I wanted to build a self contained portable welding station that is complete, yet small enough to be safely pulled by my jeep. The 4'x8' trailer will be built around a Miller Bobcat 250NT and will include a torch setup and typical welding tools.
50' 3" channel
Millermatic 210 welder
I needed a level place to lay out my pieces and since this project is as big as my welding table, I decided to take the project outside and ended up using an existing trailer as my table. Not only does this keep the work pieces off the ground, but it also provides a perfectly level surface (frame rails).
I decided to use a 50° A-frame coupler and instead of welding the tongue underneath the trailer frame I decided to bend the frame rails into the A-frame coupler. I called in a few friends to help me with the trigonometry involved in determining the length and angle that each frame rail would need to be. Knowing that the outside frame rails would be 4 feet apart and that the coupler was 50°, we determined that each frame rail would need to be bent into a 155° angle and that the length of the each tongue half would need to be 4.7 feet long. I cut it a couple inches short since it isn't necessary for the two rails to touch. The bends were accomplished using a heavy duty pipe bender and a protractor to know when to stop. While not made for bending 3" channel, the 16 ton jack made easy work of the bend.
The trigonometry worked just like it was supposed to. The frame rails came together with the A-frame coupler in a perfect fit. I used 4 vice grip c-clamp pliers to hold the coupler to the frame rails to ensure lateral and horizontal positioning and tacked the coupler to the rails. After tacking I removed the clamps and ran a continual bead along every point of contact.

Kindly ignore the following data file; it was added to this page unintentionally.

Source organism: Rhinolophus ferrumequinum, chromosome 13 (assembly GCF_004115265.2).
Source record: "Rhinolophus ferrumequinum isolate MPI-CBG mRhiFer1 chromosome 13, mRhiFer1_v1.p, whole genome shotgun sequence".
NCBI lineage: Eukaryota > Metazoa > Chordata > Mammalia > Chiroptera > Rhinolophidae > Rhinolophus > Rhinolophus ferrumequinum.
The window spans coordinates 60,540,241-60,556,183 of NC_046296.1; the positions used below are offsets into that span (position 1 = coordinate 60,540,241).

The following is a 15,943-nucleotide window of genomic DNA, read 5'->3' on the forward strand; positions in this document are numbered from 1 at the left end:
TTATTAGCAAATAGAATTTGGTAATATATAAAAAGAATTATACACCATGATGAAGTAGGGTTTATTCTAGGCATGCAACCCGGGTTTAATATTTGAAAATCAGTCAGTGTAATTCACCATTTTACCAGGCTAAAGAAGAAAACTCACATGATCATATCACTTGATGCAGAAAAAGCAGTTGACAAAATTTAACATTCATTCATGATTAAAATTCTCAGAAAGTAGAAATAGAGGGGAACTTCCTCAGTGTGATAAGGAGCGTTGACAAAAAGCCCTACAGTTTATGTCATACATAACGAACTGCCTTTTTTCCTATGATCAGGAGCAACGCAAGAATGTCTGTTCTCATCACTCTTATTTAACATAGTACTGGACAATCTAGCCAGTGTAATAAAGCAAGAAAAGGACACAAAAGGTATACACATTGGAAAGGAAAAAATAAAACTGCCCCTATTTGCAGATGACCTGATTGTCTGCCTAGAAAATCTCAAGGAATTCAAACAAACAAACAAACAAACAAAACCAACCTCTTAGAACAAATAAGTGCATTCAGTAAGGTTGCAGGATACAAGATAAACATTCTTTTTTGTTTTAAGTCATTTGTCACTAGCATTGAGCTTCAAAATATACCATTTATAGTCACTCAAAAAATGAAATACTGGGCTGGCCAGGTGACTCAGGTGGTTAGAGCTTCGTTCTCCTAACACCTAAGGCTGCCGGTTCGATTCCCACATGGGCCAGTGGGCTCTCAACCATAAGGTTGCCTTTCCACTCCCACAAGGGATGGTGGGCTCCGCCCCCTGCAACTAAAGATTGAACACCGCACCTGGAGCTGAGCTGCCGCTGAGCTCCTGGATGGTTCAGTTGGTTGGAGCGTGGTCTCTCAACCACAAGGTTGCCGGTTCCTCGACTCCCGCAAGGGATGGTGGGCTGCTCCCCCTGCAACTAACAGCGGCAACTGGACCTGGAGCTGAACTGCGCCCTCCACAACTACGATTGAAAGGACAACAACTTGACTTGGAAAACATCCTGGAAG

With the coupler welded on its time to install the cross members that will support the flooring. Since the outside frame rails are 4 feet apart and the 3" channel is 1.5" thick, the cross members were cut to 45 inches. Instead of just cutting a flush piece for the back I took the extra effort to cut the frame rails and the rear cross member at 45° angles to form perfect 90° joints at each corner. While this wasn't necessary for function, attention to detail makes you a true fabricator. The cross members were boxed in and the top beads were ground down so that the flooring would fit flush against the frame.
With the frame welded up its time to install the spring hangers. The trailer bed is 8 feet long and I wanted the axle to be positioned exactly in the middle. To accomplish this I first marked the halfway point on the frame. Since the springs are 24 inches bolt center to bolt center, the front spring hanger would be mounted 12 inches in front of the halfway point. After welding the first spring hanger I took a measurement from a central point on the coupler. I measured the same distance from the same point on the coupler to the opposite side of the frame to ensure the axle would be perfectly square. In all reality this isn't necessary. As long as the axle is straight the tires will wear normally. The only difference axle position (in relation to being square with the trailer frame) makes is how well it tracks behind the vehicle pulling it. I took the extra step because once again, attention to detail is what makes a true fabricator.